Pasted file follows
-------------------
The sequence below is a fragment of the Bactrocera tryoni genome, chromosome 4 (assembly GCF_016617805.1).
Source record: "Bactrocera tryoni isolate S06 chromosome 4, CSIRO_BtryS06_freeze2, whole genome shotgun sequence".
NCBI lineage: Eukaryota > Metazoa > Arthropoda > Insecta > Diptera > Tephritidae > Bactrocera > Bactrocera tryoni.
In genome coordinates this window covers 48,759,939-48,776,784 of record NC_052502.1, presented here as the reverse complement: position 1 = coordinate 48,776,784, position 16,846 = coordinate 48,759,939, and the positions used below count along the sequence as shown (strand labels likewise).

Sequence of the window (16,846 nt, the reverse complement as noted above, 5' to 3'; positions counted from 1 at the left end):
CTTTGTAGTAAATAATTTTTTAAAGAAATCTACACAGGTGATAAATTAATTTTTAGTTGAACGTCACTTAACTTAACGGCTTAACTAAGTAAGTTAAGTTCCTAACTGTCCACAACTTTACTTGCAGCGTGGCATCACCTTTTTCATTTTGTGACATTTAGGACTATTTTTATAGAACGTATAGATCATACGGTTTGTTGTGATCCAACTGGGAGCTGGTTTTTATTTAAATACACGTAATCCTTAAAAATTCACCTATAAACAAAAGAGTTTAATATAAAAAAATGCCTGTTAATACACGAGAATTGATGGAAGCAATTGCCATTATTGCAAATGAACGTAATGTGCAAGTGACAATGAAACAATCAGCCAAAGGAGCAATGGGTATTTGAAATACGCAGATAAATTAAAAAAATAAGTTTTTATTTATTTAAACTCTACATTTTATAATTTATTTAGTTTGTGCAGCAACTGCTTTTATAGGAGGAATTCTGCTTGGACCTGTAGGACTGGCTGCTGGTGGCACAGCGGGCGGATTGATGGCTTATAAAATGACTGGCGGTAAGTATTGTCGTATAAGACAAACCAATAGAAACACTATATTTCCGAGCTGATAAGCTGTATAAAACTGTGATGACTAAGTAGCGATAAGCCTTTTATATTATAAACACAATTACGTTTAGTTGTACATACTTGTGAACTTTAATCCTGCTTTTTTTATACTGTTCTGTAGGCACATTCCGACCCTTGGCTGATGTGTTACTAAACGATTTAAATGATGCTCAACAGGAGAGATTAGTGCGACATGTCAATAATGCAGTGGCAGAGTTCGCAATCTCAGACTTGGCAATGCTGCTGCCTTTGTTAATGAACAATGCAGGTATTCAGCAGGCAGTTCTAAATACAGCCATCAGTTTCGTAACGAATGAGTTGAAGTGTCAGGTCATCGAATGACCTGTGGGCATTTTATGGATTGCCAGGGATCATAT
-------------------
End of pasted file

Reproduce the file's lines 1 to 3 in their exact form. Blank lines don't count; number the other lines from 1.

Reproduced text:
The sequence below is a fragment of the Bactrocera tryoni genome, chromosome 4 (assembly GCF_016617805.1).
Source record: "Bactrocera tryoni isolate S06 chromosome 4, CSIRO_BtryS06_freeze2, whole genome shotgun sequence".
NCBI lineage: Eukaryota > Metazoa > Arthropoda > Insecta > Diptera > Tephritidae > Bactrocera > Bactrocera tryoni.